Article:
Illustrations of the Literary History of the Eighteenth Century: Consisting of Authentic Memoirs and Original Letters of Eminent Persons; and Intended as a Sequel to the Literary Anecdotes, 第 1 卷
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admired amongst answer appears Author believe brother called Cambridge character collection College copy daughter Davies DEAR SIR death desire died expect father favour Garden gave give glad hand happy head hear heard History honour hope humble Italy John kind Lady late learning least leave Letter lines lived London look Lord manner Master mean mentioned mind Natural never obliged observe original perhaps person Plants pleased pleasure Poem present printed published received relating respect rest Richardson Seeds seems seen sent servant soon spirit taste thanks things Thomas thought told took town turn University verse volume week wish WRAY write written wrote York
第 758 頁 - But on he moves to meet his latter end, Angels around befriending Virtue's friend; Sinks to the grave with unperceived decay, While Resignation gently slopes the way; And, all his prospects brightening to the last, His heaven commences ere the world be past.
第 224 頁 - Ross," each lisping babe replies. Behold the market-place with poor o'erspread ! The Man of Ross divides the weekly bread : He feeds yon alms-house, neat, but void of state, Where Age and Want sit smiling at the gate ; Him portion'd maids, apprentic'd orphans blest, The young who labour, and the old who rest. Is any sick ? the Man of Ross relieves, Prescribes, attends, the medicine makes, and gives.
第 525 頁 - Far from the madding crowd's ignoble strife, Their sober wishes never learn'd to stray ; Along the cool sequester'd vale of life They kept the noiseless tenor of their way.
第 633 頁 - O could I flow like thee ! and make thy stream My great example, as it is my theme ; Though deep yet clear, though gentle yet not dull ; Strong without rage, without o'erflowing full.
第 594 頁 - Good, to whom all things ill Are but as slavish officers of vengeance, Would send a glistering guardian, if need were, To keep my life and honour unassailed... Was I deceived, or did a sable cloud Turn forth her silver lining on the night?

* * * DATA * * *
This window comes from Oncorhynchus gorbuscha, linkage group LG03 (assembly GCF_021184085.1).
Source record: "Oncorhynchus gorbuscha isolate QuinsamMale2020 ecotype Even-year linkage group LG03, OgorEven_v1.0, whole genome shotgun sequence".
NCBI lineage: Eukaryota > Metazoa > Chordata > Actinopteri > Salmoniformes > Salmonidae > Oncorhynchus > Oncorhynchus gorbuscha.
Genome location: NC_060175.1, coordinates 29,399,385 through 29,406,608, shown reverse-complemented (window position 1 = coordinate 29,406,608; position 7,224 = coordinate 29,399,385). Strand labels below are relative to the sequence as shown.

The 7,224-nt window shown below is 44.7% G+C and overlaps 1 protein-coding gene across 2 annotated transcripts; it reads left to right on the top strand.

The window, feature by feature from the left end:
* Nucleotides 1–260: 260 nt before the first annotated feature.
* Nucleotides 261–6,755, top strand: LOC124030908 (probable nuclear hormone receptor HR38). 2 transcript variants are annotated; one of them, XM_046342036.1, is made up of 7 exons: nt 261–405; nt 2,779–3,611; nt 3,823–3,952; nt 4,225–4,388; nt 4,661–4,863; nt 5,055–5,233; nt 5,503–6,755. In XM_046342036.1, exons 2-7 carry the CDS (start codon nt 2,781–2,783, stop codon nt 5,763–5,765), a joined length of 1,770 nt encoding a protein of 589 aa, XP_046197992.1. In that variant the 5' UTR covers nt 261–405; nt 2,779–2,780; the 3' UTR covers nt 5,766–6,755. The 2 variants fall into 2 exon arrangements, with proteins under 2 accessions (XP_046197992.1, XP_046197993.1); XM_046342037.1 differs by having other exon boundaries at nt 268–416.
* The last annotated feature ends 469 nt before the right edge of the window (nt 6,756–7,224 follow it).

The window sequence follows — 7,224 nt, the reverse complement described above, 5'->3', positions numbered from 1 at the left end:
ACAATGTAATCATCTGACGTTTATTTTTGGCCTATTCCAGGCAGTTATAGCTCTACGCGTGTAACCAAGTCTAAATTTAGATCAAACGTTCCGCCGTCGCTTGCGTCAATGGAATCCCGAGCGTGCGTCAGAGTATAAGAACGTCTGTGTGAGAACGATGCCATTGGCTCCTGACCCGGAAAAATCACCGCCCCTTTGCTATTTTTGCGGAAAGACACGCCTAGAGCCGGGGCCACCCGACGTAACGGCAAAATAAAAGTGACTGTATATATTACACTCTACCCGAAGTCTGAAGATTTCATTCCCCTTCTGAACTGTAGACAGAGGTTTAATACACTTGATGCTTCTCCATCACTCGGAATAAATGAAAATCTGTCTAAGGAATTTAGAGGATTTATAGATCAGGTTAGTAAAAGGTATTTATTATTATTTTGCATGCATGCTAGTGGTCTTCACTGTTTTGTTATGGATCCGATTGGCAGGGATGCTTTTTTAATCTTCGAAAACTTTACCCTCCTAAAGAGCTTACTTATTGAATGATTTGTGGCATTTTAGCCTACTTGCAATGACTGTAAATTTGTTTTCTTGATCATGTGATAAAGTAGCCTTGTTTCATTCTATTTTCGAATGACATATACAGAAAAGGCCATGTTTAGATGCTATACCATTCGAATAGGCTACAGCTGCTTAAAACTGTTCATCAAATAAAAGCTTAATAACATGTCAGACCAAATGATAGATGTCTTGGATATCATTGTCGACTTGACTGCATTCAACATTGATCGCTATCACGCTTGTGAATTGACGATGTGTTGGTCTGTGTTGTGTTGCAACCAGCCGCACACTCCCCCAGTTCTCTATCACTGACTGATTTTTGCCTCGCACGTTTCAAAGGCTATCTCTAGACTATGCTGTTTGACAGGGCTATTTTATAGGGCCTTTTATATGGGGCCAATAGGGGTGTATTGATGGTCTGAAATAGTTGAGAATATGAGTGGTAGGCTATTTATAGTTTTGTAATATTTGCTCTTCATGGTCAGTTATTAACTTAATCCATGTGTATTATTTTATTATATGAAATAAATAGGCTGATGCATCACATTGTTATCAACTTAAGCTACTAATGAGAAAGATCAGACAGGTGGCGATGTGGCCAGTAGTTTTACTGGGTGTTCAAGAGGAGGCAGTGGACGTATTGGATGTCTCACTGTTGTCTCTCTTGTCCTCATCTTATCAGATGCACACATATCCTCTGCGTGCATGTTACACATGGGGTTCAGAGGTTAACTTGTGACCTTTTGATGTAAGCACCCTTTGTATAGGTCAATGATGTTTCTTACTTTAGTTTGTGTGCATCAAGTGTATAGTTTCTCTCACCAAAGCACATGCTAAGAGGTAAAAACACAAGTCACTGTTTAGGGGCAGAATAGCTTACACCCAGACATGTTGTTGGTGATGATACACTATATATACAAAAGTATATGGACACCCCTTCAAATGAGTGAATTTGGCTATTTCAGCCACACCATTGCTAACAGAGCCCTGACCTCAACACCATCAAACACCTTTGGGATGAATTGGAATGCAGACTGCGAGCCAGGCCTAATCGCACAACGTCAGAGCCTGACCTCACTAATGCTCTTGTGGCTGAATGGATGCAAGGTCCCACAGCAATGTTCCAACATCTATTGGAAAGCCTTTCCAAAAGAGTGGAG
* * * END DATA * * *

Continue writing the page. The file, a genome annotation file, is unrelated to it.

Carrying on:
第 114 頁 - ... an objection. Sometimes it is couched in a bold scheme of speech, in a tart irony, in a lusty hyperbole, in a startling metaphor, in a plausible reconciling of contradictions, or in acute nonsense : sometimes a scenical representation, of persons or things, a counterfeit speech, a mimical look or gesture passeth for it.
第 113 頁 - Sometimes it lieth in pat allusion to a known story, or in seasonable application of a trivial saying, or in forging an apposite tale ; sometimes it playeth in words and phrases, taking advantage from the ambiguity of their sense, or the affinity of their sound.
第 658 頁 - I remember you prophesied formerly that I should be a Chief Justice, or perhaps something higher. Half is come to pass : I am Thane of Cawdor, but the greater is behind ; and if that fails me, you are still a false prophet. Joking aside — I am retired out of this bustling world to a place of sufficient profit, ease, and dignity; and I believe that I am a much happier man than the highest post in the law could have made me.
第 114 頁 - It also procureth delight, by gratifying curiosity with its rareness or semblance of difficulty ; (as monsters, not for their beauty, but their rarity ; as juggling tricks, not for their use, but their abstruseness, are beheld with pleasure ;) by diverting the mind from its road of serious thoughts; by instilling gaiety and airiness of spirit ; by provoking to such dispositions of spirit in way of emulation or complaisance ; and by seasoning matters, otherwise distasteful or insipid, with an unusual,...